The Ten Command-ments of Intelligent & Safe Fireground Operations

Mark Emery continues this series with Command-ment VI: Thou shall operate within one of six operational modes.

Fireground Pre-Assignments Your local high school football quarterback can call a play and 11 young athletes know where to go and what to do. Wouldn't it be great if you could call a fireground "play" and the first three or four arriving companies would know where to go and what to do? In...

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The preparing mode means the same thing as transitional mode, with one important strategic difference. The preparing mode describes a ventilation-controlled fire situation; there is evidence of heat and smoke, but insufficient oxygen to sustain fire growth. The preparing mode conveys that fire/heat is not venting horizontally, the only evidence of a working fire is smoke. An example would be a strip mall occupancy charged with low-velocity smoke and no visible fire.

The preparing mode is always announced including the words "for," "from" and "on" as in: "Engine 1 preparing for offensive from side A on floor 2." Notice that by calling this play Engine 1 is tactically accounted for. Even if no other information is conveyed, "preparing for offensive from side A on floor 2" communicates the following information and initial action plan:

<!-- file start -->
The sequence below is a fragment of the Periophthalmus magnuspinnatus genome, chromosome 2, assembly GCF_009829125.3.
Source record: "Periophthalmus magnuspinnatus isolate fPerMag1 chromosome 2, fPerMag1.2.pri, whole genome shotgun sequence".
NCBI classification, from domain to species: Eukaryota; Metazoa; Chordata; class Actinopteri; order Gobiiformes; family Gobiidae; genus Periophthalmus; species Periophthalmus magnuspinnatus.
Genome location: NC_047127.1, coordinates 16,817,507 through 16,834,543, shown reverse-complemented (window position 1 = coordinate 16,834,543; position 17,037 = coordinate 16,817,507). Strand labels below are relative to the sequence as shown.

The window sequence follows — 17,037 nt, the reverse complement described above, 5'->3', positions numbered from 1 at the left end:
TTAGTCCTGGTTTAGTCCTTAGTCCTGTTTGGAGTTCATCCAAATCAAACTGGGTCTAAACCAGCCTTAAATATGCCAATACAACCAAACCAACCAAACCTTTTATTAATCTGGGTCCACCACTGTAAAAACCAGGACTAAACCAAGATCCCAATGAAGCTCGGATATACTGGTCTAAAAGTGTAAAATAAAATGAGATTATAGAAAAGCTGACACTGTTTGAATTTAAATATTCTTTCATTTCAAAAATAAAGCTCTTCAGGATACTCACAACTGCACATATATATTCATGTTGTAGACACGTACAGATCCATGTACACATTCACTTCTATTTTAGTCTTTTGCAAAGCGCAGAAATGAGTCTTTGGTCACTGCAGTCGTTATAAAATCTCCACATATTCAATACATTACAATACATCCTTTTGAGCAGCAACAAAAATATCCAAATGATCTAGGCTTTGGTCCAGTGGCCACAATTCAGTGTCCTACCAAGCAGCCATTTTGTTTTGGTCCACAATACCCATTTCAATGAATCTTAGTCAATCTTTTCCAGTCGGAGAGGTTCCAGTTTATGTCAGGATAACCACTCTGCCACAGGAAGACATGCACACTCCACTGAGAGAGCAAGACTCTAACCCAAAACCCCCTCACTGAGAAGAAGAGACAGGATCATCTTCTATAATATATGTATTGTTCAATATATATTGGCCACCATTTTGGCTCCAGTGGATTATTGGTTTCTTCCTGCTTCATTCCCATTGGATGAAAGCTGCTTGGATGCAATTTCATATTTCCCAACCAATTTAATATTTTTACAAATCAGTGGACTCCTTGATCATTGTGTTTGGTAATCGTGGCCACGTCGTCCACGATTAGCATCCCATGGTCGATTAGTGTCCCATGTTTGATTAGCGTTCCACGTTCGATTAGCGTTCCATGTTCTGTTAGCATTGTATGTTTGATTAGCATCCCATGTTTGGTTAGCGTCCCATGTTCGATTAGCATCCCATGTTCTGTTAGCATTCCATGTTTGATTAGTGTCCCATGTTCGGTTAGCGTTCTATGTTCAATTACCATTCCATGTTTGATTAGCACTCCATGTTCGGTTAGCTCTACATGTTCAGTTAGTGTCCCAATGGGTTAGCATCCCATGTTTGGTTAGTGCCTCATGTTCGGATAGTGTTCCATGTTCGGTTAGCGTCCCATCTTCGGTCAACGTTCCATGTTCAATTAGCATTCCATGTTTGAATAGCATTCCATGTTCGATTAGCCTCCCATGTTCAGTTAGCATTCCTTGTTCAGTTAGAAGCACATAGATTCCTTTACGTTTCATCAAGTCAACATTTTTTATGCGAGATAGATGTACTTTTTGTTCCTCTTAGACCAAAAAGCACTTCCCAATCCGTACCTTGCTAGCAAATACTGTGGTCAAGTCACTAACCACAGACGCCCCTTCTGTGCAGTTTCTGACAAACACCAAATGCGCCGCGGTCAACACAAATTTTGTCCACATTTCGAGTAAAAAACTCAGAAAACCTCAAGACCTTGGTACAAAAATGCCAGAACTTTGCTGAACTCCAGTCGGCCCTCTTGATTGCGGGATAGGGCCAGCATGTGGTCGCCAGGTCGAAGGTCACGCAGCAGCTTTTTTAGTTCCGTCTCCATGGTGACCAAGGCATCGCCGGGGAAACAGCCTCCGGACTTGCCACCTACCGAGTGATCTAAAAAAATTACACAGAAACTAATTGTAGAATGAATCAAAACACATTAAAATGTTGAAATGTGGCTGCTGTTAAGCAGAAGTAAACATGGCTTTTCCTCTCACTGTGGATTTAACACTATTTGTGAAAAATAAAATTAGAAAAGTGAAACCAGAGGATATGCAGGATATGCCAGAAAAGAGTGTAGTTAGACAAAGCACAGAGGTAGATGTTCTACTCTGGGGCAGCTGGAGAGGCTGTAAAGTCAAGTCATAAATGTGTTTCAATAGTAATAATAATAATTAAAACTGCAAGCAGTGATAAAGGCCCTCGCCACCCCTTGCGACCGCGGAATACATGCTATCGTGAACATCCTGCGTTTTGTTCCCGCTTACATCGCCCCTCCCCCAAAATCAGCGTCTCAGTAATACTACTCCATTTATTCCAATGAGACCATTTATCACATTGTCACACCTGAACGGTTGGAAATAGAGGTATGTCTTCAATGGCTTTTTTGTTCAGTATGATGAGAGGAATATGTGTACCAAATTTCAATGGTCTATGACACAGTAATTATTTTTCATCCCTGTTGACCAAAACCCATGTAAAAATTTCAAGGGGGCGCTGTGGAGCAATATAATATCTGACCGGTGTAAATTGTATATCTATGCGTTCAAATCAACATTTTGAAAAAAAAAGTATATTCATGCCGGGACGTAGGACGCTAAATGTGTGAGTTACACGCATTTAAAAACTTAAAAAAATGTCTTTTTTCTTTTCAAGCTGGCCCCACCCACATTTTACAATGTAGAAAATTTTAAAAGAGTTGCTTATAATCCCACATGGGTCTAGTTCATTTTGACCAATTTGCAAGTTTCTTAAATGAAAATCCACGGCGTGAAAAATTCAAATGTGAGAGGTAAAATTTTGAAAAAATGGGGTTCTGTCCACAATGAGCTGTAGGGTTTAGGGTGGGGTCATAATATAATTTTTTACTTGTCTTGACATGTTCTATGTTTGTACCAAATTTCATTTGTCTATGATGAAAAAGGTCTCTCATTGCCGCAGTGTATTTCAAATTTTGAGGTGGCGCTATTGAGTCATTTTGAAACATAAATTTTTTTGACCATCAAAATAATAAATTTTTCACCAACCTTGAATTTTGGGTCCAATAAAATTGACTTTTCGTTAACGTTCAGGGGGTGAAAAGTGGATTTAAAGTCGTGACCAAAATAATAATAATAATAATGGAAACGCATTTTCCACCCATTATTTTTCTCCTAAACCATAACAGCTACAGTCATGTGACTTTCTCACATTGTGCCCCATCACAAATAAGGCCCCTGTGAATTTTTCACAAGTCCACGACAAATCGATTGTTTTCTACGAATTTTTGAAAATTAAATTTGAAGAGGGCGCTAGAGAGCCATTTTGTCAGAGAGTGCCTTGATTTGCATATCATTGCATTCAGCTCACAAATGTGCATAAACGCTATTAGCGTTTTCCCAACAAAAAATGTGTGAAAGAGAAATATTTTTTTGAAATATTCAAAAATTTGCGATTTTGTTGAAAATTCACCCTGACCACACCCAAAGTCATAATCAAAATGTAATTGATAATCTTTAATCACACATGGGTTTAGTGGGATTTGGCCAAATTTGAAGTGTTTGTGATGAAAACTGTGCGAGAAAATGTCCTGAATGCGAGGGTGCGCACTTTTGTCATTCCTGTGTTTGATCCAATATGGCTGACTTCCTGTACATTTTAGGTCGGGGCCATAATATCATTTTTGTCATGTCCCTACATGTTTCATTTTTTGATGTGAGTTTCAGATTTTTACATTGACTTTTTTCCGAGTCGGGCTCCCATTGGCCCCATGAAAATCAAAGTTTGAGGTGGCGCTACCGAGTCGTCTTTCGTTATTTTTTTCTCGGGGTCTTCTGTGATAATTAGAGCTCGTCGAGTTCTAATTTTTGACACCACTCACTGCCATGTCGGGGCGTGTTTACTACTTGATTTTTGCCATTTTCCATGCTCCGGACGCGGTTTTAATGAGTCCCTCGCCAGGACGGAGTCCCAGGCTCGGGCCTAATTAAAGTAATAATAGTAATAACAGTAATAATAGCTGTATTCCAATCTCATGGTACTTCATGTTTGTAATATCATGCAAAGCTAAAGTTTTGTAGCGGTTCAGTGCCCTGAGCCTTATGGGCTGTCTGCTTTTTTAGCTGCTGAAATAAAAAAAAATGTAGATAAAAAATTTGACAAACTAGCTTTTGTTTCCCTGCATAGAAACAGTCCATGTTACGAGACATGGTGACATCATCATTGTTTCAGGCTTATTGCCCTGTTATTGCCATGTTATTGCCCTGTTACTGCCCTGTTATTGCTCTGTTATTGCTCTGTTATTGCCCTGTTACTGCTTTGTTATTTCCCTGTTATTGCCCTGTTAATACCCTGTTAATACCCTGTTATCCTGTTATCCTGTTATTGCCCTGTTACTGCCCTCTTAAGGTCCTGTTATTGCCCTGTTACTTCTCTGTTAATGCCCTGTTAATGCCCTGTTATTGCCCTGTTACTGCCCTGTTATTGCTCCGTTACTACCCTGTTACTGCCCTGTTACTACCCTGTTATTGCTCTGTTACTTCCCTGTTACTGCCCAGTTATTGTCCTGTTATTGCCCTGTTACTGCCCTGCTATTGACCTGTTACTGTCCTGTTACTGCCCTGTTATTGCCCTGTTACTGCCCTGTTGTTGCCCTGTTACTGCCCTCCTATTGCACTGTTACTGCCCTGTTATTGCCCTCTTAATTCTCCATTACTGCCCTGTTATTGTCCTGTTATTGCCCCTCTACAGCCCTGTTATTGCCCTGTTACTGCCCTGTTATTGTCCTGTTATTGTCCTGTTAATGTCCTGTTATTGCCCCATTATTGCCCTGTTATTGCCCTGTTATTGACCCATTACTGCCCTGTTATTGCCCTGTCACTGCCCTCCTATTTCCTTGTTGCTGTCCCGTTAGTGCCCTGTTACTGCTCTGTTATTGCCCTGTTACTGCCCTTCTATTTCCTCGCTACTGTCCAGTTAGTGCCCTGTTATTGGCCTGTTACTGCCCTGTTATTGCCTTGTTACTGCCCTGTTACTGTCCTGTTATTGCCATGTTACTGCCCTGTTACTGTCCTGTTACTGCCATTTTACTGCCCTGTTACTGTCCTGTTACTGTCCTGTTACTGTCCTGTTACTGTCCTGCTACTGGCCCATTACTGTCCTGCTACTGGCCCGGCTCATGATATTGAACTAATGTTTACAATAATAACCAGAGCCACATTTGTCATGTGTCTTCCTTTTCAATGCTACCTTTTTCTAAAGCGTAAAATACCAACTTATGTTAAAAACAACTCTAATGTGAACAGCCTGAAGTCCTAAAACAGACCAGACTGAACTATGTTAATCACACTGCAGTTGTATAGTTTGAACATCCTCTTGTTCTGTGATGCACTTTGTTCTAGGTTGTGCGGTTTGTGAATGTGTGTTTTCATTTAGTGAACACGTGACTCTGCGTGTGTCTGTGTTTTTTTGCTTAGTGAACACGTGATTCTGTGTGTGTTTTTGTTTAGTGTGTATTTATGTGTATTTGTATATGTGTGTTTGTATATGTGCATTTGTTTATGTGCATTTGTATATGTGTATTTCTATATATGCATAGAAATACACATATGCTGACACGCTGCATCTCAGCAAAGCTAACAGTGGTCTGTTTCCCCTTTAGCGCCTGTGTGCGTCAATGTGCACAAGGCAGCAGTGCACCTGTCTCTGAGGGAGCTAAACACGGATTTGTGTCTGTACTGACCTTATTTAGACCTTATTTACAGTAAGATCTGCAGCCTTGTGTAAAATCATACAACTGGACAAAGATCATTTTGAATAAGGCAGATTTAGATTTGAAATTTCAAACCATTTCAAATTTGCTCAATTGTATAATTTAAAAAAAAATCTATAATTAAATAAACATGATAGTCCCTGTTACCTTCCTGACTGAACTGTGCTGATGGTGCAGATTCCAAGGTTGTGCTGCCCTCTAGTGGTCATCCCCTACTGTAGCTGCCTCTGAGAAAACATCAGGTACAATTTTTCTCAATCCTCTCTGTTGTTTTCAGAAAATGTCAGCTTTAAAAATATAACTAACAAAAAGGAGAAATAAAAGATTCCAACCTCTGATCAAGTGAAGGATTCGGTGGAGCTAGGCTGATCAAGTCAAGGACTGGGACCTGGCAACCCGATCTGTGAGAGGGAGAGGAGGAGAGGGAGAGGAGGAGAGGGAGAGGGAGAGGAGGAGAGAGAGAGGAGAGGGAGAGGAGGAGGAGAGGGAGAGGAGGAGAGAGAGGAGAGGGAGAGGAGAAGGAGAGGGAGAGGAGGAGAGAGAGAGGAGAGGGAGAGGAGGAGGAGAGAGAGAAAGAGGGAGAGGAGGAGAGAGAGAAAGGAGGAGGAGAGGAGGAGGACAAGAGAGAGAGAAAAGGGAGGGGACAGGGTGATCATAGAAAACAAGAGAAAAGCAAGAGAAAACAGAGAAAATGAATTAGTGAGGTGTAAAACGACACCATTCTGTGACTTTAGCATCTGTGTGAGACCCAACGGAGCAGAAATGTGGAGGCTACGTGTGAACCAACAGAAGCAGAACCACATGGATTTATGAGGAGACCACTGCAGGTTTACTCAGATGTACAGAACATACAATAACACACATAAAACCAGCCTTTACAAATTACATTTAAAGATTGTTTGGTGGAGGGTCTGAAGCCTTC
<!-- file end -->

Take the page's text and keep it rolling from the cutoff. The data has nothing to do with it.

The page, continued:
1. Fire growth is ventilation-controlled and static. Thus, using a wood-burning stove analogy, the "dampers" will remain closed until more resources arrive. (Strategic tip: Air is the governing component of fire growth; when you control horizontal ventilation, you control fire growth.)
  2. There is not a verified rescue or search and rescue situation; the status of life safety is unknown if occupied, thus life safety will be addressed with the tactical objective primary search.
  3. The first company to arrive will literally "prepare" the fireground for a coordinated offensive transition. (Establish water supply, shut gas off at the meter, stretch two charged handlines to side A, prepare for coordinated ventilation, gather entry/overhaul tools, etc. In short, be ready to pull the offensive trigger. Take care of your people first; time is on your side when the dampers are closed.)
  4. Once additional resources have arrived and the fireground has been prepared, the offensive transition would evolve just as the transitional mode did after subsequent resources arrived.

O = Offensive Mode

Offensive mode means what it has always meant, with the addition of one important contemporary caveat: two-out. Thus, on the contemporary fireground, "offensive" means that at least four personnel are on scene. Four personnel is the absolute minimum required by law for an offensive operation during a stabilization priority fireground. (Stabilization priority tactically; life safety is always your strategic priority.)